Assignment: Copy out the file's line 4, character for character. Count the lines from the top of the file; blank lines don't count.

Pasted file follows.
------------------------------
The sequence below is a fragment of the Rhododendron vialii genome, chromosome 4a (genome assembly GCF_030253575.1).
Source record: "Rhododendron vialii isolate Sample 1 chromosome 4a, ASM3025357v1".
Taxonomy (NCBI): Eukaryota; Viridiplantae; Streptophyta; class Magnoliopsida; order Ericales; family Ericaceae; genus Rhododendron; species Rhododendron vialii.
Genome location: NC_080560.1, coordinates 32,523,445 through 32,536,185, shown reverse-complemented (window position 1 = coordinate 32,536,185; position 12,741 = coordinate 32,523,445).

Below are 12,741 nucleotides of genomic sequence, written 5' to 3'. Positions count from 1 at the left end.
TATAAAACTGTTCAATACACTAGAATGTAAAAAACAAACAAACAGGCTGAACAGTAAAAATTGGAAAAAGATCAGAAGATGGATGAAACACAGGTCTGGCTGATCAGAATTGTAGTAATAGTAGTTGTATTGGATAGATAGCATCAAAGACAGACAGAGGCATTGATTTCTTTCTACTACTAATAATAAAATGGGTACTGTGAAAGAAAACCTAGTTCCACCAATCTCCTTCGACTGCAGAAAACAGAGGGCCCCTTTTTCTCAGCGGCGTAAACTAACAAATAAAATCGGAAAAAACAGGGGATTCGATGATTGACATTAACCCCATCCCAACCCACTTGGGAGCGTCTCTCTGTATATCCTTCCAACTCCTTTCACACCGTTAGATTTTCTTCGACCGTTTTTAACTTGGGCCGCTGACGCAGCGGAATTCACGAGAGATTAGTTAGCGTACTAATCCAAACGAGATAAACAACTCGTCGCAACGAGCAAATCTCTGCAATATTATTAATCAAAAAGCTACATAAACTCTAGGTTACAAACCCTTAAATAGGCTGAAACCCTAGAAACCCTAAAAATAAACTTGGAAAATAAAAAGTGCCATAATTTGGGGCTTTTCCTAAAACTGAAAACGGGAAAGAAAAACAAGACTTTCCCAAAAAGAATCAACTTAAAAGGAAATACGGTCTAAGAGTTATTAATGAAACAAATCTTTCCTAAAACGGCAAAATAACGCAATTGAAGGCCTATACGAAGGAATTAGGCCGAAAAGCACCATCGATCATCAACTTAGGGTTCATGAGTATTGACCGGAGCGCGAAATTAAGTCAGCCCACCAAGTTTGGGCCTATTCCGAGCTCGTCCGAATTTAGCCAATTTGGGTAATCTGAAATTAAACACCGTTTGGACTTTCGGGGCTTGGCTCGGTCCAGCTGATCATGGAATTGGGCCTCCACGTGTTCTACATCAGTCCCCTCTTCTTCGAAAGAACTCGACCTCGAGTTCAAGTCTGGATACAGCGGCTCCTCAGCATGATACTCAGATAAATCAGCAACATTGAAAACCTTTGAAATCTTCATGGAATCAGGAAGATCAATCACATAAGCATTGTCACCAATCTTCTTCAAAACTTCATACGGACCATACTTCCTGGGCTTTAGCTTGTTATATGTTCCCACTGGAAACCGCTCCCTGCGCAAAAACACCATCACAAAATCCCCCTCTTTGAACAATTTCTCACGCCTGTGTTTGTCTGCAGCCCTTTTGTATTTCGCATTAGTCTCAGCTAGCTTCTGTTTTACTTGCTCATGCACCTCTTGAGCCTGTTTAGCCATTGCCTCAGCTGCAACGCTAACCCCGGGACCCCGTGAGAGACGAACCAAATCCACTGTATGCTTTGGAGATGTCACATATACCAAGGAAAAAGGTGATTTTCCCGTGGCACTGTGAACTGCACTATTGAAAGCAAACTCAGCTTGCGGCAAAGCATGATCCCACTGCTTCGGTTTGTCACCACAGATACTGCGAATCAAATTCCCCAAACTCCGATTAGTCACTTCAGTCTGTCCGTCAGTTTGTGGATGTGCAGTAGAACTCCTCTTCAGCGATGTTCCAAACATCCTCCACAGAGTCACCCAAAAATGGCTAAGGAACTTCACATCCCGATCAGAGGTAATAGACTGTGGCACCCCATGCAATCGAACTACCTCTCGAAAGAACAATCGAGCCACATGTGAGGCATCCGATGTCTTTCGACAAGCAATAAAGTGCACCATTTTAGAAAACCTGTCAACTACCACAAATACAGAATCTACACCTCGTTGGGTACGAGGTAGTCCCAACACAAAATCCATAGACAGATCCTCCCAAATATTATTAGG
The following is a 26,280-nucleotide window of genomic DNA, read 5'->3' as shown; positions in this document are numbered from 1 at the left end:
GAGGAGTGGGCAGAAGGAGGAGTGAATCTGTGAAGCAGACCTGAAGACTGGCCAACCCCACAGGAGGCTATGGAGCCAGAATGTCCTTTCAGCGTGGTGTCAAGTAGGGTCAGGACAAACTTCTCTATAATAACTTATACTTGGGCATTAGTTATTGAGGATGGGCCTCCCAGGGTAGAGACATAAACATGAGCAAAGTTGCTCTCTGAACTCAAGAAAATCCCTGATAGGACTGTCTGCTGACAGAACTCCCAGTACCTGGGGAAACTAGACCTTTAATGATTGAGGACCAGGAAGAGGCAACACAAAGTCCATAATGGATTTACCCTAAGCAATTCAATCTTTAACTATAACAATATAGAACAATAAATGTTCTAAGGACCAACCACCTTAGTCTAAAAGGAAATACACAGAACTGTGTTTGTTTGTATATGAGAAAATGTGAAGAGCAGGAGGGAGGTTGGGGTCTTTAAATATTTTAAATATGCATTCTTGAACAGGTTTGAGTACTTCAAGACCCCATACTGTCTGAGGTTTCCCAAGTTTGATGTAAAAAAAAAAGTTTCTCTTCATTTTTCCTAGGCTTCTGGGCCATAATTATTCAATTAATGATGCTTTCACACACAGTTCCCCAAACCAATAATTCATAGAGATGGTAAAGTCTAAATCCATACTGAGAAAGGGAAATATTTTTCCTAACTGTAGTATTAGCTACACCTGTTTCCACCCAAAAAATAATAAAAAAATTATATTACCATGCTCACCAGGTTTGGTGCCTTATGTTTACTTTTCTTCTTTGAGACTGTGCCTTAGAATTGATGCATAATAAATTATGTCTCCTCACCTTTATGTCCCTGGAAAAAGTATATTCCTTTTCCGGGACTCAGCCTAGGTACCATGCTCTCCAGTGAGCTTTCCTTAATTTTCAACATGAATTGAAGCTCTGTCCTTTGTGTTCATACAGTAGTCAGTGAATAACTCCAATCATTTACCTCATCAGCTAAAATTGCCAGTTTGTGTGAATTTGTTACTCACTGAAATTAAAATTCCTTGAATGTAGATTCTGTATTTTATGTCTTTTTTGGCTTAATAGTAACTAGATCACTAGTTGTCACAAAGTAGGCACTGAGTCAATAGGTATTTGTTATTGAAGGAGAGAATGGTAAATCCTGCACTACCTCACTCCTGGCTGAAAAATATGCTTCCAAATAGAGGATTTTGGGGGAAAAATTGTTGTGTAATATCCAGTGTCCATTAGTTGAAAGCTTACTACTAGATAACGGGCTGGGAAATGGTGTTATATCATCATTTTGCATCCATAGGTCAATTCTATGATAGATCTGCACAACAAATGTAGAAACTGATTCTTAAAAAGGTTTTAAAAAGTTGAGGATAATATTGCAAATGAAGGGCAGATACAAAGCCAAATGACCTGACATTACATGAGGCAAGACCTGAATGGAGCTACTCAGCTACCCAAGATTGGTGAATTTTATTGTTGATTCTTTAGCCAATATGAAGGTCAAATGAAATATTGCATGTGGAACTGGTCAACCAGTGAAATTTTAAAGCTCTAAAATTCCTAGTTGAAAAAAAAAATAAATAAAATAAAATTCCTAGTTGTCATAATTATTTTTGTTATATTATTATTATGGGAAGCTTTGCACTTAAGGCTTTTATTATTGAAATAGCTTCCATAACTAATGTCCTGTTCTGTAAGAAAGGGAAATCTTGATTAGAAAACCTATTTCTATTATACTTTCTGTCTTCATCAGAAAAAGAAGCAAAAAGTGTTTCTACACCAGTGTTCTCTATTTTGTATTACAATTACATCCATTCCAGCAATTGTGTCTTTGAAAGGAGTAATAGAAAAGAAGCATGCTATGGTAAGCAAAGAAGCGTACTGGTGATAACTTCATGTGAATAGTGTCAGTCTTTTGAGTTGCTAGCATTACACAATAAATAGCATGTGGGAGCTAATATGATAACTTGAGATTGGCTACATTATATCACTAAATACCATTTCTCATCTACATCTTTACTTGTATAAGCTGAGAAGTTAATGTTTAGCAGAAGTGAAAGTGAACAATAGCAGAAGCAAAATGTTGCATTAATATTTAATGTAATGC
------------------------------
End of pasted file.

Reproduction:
Genome location: NC_080560.1, coordinates 32,523,445 through 32,536,185, shown reverse-complemented (window position 1 = coordinate 32,536,185; position 12,741 = coordinate 32,523,445).